Lake Type: Freshwater Lake, Rift Valley Lake
9°00′S 28°43′E
Countries: Zambia, Democratic Republic of Congo
Provinces: Luapula
Districts: Nchelenge, Mununga, Chieng
Water Volume: 38.2 cubic km
Surface Area: 5120 square km
Max Length: 131 km
Max Width: 56 km
Avg Depth: 7.5 m
Max Depth: 27 m
Elavation: 917 m
Primary Inflow: Luapula river, kalungwishi river
Primary Outflow: luvua river
Islands: Kilwa island, Isokwe Island

General Information

Lake Mweru is a major freshwater and rift-valley lake in between Luapula province, Zambia and Congo. The name Mweru means, "Lake" in several Bantu languages.

Mweru is mainly fed by the Luapula River, which comes in through swamps from the south, and the Kalungwishi River from the east. Mweru is shallow in the south and deeper in the north.

Fishing

Mweru has always been noted for its longfin tilapia, (Oreochromis macrochir) called pale ('pa-lay') in Chibemba which traditionally were dried on racks or mats in the sun and packed in baskets for market. (Smoking and salting fish are more recent processes in the area). Catfish (one species of which grows up to 2 metres (6 ft 7 in) in length), a kind of carp, tigerfish, elephantfish and sardine-like fish are also caught.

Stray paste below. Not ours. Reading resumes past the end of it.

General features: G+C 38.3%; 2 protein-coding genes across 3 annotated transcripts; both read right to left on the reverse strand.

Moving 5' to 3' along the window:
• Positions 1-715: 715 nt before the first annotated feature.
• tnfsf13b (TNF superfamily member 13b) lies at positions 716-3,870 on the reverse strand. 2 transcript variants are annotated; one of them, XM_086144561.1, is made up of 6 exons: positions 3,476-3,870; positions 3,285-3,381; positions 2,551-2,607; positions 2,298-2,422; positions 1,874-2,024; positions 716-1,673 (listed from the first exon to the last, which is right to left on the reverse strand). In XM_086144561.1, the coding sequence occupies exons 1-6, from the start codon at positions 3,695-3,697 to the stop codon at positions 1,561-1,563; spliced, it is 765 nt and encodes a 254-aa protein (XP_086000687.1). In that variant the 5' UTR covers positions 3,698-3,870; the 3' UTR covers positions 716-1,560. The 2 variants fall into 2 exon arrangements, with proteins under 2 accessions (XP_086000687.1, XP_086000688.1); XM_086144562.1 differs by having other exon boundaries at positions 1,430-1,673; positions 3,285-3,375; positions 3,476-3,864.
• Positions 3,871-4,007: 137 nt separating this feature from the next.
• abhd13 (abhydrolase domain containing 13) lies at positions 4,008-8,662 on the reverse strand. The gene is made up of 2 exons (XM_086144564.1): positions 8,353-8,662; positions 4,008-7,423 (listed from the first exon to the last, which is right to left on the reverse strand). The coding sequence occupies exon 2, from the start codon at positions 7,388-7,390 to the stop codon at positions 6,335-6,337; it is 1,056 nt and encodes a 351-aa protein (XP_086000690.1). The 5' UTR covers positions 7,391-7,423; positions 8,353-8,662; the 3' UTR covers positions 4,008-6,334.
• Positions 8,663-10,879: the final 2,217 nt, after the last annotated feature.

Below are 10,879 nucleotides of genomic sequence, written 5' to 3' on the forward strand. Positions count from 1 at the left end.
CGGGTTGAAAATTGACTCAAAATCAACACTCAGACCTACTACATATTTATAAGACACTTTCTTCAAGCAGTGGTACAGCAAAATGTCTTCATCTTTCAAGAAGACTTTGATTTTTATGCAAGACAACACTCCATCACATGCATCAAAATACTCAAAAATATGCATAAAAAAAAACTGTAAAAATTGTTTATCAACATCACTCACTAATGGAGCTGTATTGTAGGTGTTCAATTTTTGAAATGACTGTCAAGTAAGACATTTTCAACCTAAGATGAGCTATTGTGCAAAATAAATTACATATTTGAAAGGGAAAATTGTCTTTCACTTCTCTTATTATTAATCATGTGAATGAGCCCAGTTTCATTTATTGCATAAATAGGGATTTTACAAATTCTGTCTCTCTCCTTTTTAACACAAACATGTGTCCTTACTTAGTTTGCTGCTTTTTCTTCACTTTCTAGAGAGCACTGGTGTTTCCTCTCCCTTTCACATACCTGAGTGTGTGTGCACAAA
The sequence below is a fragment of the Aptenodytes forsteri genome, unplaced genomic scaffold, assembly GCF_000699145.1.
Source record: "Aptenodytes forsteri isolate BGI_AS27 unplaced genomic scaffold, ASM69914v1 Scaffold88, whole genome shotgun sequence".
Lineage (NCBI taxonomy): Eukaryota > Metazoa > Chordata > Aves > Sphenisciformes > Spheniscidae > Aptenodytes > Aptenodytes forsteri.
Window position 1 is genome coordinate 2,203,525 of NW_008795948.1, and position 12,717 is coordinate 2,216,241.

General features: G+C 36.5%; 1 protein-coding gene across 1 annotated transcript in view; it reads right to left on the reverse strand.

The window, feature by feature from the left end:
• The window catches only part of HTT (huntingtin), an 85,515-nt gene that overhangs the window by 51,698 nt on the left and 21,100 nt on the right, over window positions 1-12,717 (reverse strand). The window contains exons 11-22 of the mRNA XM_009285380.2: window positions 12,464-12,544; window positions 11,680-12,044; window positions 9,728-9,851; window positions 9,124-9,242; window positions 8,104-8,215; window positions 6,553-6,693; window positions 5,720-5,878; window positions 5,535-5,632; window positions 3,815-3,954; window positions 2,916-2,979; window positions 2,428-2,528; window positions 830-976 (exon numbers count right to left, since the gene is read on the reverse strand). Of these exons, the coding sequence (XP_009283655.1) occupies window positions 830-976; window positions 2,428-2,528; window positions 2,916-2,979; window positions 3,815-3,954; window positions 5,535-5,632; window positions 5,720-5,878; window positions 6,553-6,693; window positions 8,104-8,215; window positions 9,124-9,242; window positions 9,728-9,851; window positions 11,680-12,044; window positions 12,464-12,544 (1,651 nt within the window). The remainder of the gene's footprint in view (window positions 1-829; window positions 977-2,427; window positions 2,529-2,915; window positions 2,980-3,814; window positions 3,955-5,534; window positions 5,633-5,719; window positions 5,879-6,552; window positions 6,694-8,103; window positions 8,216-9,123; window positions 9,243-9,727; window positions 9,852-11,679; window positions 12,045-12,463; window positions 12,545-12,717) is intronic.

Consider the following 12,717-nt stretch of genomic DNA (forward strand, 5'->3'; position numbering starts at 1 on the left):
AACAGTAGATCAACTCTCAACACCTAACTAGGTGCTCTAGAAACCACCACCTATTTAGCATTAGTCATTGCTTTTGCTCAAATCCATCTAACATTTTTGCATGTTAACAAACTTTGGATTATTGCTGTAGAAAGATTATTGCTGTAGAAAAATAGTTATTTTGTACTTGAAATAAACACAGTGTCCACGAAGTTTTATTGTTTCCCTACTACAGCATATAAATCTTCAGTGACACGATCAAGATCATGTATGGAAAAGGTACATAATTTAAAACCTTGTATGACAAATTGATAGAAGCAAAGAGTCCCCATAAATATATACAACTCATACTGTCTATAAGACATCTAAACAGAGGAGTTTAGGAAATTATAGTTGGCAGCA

In recent decades the catch has declined due to over-fishing and is estimated at 13,000 tonnes caught from 4,500 small craft, mainly plank boats. Congolese fishermen catch the most despite having a slightly smaller share of the waters. The Tilapia are caught by gill nets, and do not reach the size they once did. Since the 1980s, 'chisense' fishing increased. This method is used to catch small pelagic fish called kapenta, originally from beaches but now using lights on boats at night to attract the fish which are then scooped up in fine nets

Wildlife & Birdlife

Due to Lack of access in the past, a lack of wildlife conservation, and wars in DR Congo between 1996 and 2003, the area has been undeveloped for tourism despite being regarded as "truly beautiful".

60 years ago the western and northern shores of the lake were home to large herds of elephant, the Luapula floodplain supported herds of lechwe, and the Lusenga Plain National Park and Mweru Wantipa National Park were noted for Cape buffalo, a great variety of antelope and lion. Most animal populations have been reduced by hunting, loss of habitat, and poaching. On the Zambian side perhaps only Mweru Wantipa National Park has tourism potential. On the Congolese side the Parc National de Kundelungu in the mountains 75 kilometres south-west of the lake may be in better condition.
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